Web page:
Ryan/Bernard: Yeah we have an RV, I think we had the option of a hotel but it’s nice having an RV, it really has turned into a home for us. I think Jared’s room is now full of dead animals, his dad’s a hunter, and I moved in with a couple from my church, so I have a one-bedroom place that I hardly spend time at. So, this is home. This is our family.

Joel IVM: So this is just like another stop on the road, as far as the camping?

Ryan/Bernard: Yeah… it’s more then that, it’s great. It’s so funny, this is only our third festival and we’re already making friends with people like, I saw the tour manager for Showdown, Riley, big guy from Tennessee, and he remembered me, and we were just bro’n it down for a while. Little things like that. I really like the sense of community and brotherhood that there is here. Seeing our friends getting to see our friends play and getting to hang out. We get to meet new people and make new friends. I’ve seen people here that have been to shows of ours all over the east coast and that’s amazing. It’s really fun.

Joel IVM: I don’t know, it’s my first time at Cornerstone, but a couple of people have said that it can be a little too happy-go-lucky, that everyone’s feeling good and feeling happy.

Ryan/Bernard: I think that Cornerstone’s missions, it seems, is just to provide good Christian music and to let people know that there is music with integrity out there that you don’t have to be stuck listening to secular music that you feel uncomfortable with. Not that there’s anything wrong with that, it’s an individual person’s choice whether they can handle listening to it or not, but they also don’t have to choose the alternative of listening to horrible, horrible Christian music, which there’s a lot of out there and most importantly Christian music that isn’t genuine. I think we’re finally getting to a point with music in the Christian market where it’s almost as if we’re not giving people enough credit. I think people can see genuine music when they see it and they can feel the emotion and the honesty and they can see right through anybody who’s doing it as a scam. The truth is you can make a lot of money in the Christian music scene. I think a lot of people go into that who aren’t even Christians, but I see bands like mewithoutYou or Cool Hand Luke and you just know that they’re doing this because there is nothing else in the world that they want to do. I think a lot of the people that come to these things can pick up on that. It’s more about building seeds. I think that the one stop conversion thing is a rare occasion.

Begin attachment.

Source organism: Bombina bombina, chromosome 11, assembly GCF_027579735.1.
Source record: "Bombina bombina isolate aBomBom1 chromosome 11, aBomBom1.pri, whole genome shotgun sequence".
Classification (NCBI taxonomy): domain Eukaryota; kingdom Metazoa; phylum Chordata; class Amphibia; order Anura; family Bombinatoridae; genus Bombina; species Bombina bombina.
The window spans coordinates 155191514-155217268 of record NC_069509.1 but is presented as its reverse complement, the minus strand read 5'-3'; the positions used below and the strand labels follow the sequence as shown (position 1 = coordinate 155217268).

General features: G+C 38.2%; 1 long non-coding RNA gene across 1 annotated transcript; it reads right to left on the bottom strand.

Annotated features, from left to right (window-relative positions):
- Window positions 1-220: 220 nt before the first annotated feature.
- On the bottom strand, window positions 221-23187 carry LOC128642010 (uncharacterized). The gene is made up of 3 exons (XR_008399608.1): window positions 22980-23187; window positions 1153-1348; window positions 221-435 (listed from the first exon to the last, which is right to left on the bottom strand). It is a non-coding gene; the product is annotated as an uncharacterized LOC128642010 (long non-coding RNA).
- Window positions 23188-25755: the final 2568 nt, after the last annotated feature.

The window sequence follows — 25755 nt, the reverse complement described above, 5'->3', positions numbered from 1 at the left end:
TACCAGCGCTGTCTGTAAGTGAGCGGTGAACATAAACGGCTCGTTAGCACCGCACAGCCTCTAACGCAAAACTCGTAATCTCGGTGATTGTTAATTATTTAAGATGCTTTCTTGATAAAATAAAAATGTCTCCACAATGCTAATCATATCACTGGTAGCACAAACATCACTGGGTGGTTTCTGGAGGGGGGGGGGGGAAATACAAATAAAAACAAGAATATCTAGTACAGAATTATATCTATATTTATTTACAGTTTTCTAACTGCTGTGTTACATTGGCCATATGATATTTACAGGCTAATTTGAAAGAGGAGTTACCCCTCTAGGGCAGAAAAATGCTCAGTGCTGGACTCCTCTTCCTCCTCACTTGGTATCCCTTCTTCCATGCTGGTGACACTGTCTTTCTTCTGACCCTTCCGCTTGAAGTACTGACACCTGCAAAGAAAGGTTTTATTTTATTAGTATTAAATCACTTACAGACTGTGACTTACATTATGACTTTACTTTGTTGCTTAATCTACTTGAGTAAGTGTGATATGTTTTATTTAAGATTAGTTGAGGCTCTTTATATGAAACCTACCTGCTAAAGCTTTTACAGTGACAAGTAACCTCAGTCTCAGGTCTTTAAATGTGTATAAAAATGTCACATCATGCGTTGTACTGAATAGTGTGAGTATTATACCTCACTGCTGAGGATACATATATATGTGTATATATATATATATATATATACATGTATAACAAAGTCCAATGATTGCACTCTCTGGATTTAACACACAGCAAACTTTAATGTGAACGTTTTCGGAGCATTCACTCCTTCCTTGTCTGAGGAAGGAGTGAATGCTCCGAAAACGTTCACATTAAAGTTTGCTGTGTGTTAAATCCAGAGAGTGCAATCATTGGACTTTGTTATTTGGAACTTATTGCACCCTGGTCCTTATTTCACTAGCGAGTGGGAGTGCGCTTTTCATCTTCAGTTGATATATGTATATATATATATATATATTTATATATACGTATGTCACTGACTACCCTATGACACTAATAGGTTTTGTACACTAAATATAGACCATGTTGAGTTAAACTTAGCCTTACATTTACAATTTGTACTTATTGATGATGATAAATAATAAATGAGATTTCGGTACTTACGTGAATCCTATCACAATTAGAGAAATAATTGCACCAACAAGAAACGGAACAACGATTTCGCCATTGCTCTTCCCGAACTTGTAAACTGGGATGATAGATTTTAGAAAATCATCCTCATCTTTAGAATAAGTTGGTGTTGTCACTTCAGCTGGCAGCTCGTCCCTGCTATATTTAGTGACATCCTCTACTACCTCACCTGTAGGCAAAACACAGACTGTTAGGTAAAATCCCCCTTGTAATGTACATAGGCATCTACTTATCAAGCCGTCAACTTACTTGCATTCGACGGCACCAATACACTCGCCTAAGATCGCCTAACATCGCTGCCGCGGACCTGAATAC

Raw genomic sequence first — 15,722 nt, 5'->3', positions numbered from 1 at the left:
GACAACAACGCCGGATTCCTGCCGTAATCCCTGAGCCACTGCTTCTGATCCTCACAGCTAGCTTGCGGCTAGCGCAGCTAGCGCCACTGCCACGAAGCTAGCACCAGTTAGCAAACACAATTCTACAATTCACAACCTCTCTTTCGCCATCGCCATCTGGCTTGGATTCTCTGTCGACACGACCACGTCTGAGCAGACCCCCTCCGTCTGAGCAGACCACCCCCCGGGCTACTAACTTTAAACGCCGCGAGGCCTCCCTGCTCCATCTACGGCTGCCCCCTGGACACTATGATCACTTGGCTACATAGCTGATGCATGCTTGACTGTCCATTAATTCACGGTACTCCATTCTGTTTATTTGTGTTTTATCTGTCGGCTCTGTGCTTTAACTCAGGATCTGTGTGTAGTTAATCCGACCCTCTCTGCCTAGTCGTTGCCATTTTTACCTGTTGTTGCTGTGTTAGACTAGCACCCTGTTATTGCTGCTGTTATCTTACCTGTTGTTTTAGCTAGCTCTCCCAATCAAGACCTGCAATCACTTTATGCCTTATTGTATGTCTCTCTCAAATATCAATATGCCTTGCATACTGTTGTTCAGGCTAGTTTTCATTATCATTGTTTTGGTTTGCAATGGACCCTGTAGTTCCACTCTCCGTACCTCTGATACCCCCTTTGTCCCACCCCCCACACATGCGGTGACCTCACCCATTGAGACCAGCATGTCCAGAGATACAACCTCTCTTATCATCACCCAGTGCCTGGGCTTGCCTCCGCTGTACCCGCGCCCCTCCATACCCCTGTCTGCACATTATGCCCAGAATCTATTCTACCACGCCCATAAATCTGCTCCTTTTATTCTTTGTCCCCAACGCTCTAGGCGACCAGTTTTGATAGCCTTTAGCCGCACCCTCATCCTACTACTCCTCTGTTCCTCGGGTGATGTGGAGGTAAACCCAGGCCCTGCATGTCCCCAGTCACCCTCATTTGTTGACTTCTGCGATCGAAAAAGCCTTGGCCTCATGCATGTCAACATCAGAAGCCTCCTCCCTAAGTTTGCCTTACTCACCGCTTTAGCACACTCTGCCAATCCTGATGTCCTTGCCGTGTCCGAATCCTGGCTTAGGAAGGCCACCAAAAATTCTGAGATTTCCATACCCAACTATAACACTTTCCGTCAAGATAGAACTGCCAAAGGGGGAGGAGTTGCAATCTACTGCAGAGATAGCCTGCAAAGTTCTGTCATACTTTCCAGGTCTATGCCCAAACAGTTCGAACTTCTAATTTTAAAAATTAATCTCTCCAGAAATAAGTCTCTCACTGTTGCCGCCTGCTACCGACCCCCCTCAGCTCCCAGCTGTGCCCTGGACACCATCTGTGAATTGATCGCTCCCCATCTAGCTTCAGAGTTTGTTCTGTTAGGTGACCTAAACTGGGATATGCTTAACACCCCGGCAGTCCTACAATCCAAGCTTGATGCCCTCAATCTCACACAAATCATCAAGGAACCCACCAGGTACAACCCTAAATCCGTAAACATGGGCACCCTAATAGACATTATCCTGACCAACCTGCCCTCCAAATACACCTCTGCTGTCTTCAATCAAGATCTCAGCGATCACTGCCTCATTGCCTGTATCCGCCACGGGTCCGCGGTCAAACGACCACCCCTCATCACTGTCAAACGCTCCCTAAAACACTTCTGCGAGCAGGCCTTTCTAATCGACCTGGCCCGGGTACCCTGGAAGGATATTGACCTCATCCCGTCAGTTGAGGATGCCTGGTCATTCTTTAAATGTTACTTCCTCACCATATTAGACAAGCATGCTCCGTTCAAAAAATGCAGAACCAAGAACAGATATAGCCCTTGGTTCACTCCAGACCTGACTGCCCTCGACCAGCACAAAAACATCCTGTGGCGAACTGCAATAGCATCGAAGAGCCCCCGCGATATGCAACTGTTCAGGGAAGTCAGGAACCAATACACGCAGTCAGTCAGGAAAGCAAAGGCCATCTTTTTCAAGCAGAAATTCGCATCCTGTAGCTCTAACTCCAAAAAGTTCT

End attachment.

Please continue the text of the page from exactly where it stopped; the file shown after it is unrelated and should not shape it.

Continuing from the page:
Joel IVM: It’s a process.

Ryan/Bernard: It’s totally a process. You might grow up, you might not. You just pick up little bits as you go along though life and it just starts to build up your faith. I think that this is another one of those spots for people and it’s great if they can pick up on that. It’s good that it’s a positive atmosphere; it’s good that some people are getting challenged by what they hear. There are some great speakers here. There are some amazing things going on. There are people who have devoted their lives to just confessing their beliefs and they’re here, they have to be sought out but it’s nice that they’re providing that for people. More people can come and just have a good time.

Joel IVM: Sweet. Any closing remarks, anything you want to shout-out, prayer requests, anything like that?

Ryan/Bernard: Just pray for this band. Pray that we just have the energy and that we keep up the passion. For everybody in the music scene that we continue to keep our passion and our integrity to do what we love, and that we just learn to worship God through what we do, everything that we do both musically and non-musical, that we continue to seek and seek out that walk of life.